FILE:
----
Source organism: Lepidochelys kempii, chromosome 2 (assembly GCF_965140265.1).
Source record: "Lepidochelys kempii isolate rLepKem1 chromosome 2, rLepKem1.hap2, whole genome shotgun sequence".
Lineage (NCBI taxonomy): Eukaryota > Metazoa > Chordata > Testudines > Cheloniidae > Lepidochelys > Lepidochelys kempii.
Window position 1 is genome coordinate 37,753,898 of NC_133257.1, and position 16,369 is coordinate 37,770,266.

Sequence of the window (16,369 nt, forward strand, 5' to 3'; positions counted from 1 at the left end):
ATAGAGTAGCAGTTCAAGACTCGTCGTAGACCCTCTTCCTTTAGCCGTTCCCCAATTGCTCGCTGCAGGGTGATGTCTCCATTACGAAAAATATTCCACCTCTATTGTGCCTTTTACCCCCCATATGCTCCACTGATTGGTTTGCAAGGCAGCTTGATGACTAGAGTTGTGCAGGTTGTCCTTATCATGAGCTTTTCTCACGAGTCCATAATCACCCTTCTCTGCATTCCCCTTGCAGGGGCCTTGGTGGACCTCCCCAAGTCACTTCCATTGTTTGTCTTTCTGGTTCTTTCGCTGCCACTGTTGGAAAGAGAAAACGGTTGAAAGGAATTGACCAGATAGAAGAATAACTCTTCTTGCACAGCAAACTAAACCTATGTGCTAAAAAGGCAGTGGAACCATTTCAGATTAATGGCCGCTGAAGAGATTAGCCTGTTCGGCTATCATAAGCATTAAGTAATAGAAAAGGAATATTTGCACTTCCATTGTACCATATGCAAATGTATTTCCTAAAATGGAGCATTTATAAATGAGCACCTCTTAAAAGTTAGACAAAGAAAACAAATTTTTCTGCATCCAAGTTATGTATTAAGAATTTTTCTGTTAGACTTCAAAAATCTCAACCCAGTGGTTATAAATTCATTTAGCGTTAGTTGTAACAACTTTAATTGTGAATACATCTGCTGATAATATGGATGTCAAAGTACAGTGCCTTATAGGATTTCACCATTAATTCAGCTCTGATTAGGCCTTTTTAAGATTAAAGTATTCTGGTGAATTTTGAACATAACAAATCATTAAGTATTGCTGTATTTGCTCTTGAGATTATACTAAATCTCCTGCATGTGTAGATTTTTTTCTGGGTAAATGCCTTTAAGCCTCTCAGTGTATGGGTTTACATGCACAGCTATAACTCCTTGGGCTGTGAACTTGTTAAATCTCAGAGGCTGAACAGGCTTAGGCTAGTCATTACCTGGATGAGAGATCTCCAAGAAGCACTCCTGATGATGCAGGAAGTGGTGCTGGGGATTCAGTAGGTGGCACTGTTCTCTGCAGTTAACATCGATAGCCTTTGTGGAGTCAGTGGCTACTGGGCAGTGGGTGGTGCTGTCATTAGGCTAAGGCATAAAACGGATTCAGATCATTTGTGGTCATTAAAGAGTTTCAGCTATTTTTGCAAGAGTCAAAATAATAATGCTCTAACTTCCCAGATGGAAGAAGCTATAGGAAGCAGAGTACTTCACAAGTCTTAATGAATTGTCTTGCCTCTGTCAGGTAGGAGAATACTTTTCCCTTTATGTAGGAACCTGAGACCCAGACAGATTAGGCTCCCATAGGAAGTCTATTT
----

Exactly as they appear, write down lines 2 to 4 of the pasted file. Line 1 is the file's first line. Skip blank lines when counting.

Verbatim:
Source record: "Lepidochelys kempii isolate rLepKem1 chromosome 2, rLepKem1.hap2, whole genome shotgun sequence".
Lineage (NCBI taxonomy): Eukaryota > Metazoa > Chordata > Testudines > Cheloniidae > Lepidochelys > Lepidochelys kempii.
Window position 1 is genome coordinate 37,753,898 of NC_133257.1, and position 16,369 is coordinate 37,770,266.